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Forum topic by Sawdust2 posted 2316 days ago 679 views 0 times favorited 6 replies Add to Favorites Watch
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Sawdust2

1467 posts in 2672 days


2316 days ago

Topic tags/keywords: wide belt sanders glue lines sander

Just returned from a friends house where I was sanding a glued up board about 30” wide and 3 foot long.

I don’t think it makes a difference but the wood was European beech and the glue was Titebond II.

We had wiped the board gown while the glue was fresh. I had scraped off a bunch of the glue that had fried this morning. When I got to his shop this afternoon we scraped off all the glue that we could get to. We just could not get all the glue right where the boards joined and the wood was not just flat. (Of course, if it was flat I wouldn’t have had to use his wide belt sander.)

After a few passes we noticed that the glue was adhering to the belt so I took one of the gum erasers and tried to get the glue off. And was successful to some extent, but not enough. We continued and moved the board to different spots and to different angles and we finally were satisfied with the thickness of the wood. But there were lots of ridges on the board that we will have to take off with a RO sander.

This is not the first time this has happened so I guess it will not be the last, especially as it seems that even the thin layer of glue left when you wipe the board down will also clog the belt. We’ve had the same problem with poplar, cherry and oak, too.

Just an observation. If someone has a solution it sure would be appreciated Those sanding belts are not inexpensive.
Lee

-- No piece is cut too short. It was meant for a smaller project.


6 replies so far

View tenontim's profile

tenontim

2131 posts in 2329 days


#1 posted 2316 days ago

sawdust, if you let the glue set about 30 minutes, so that it “skins over” and gets rubbery, you can just peel it off with a scraper. Removing the glue this way will also prevent you from rubbing the glue into the pores and grain of the wood. If all else fells and you wind up with a film of glue on the wood, acetone will soften and remove titebond II. Just don’t saturate the joint with it.

-- Tim

View Nicky's profile

Nicky

636 posts in 2676 days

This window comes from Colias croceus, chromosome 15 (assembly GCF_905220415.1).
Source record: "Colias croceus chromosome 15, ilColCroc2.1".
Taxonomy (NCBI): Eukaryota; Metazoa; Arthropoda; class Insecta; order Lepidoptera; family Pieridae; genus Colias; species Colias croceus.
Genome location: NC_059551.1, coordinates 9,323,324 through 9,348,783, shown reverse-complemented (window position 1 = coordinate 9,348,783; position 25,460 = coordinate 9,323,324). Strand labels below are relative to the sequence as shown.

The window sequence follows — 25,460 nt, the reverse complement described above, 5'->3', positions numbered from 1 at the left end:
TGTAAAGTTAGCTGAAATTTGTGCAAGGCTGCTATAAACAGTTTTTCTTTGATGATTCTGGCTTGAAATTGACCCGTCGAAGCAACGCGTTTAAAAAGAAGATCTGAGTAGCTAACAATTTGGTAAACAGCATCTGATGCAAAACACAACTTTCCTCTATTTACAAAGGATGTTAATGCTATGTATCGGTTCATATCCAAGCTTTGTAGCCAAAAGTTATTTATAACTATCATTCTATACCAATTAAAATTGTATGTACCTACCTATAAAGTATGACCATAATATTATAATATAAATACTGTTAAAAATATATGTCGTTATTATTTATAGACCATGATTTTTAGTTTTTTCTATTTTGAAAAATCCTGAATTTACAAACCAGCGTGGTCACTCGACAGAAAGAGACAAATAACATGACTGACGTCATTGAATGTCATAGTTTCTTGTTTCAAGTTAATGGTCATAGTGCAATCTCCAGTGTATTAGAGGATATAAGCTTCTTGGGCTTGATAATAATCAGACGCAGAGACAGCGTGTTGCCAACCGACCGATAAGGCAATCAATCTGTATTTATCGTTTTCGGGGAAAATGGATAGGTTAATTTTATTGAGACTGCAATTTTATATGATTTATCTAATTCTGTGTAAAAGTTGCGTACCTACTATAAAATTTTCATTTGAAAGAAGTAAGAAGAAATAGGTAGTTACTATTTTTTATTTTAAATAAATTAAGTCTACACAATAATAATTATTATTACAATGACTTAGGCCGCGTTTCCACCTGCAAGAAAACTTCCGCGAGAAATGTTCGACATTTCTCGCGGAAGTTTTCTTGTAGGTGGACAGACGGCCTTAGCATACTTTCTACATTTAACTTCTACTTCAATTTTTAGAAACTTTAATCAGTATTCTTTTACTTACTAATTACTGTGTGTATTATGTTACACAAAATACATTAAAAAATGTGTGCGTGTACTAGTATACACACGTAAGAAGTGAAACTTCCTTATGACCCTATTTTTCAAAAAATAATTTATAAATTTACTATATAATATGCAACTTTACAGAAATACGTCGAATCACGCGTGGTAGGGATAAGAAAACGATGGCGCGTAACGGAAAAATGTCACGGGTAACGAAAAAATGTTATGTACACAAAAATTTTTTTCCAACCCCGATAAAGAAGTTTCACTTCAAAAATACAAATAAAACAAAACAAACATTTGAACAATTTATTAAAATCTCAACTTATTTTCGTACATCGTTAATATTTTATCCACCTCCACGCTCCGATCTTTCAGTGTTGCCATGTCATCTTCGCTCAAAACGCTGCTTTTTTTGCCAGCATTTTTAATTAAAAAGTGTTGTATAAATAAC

#2 posted 2315 days ago

I do agree with Tenontim. Easiest to remove the glue when fresh.

I would think that the sanding drum gets warm (hot?) and is making the glue somewhat gummy and clogging your belts. I bought one a few months back, and have learned to make very shallow passes. I also clean my glue lines prior to sanding. The bulk of the glue is removed after about 30mins, but after a few hours I use a scraper.

-- Nicky

View Suz's profile

Suz

51 posts in 2341 days


#3 posted 2315 days ago

Time to grab the cabinet scraper or the hand scraper to get rid of the glue line! Don’t underestimate the power and finish of a good scraper. I’ve got a heavy duty one that I only use to scrape glue joints.
After you have removed all the excess glue take the board to your sander. Works every time!

-- Jim

View Sawdust2's profile

Sawdust2

1467 posts in 2672 days


#4 posted 2315 days ago

Right. The operative words are “all the glue” LOL

Lee

-- No piece is cut too short. It was meant for a smaller project.

View Bob #2's profile

Bob #2

3808 posts in 2606 days


#5 posted 2315 days ago

Something you might try is getting hold of some zinc stearate powder and lightly dusting the drun(sandpaper) with this stuff prior to your first few passes.
Manufacturers also sell stearated sandpaper that helps thing to not stick to the backing.
Check your buddy to see which one he is using.

p.s. slower and lighter is better if you can.

Cheers
Bob

-- A mind, like a home, is furnished by its owner

View GaryK's profile

GaryK

10262 posts in 2573 days


#6 posted 2314 days ago

That’s strange. I use the same glue. I let it dry hard and then use a scraper to remove the the dried glue.

I am using drum sander though, and never had that problem.

-- Gary - Never pass up the opportunity to make a mistake look like you planned it that way - Tyler, TX

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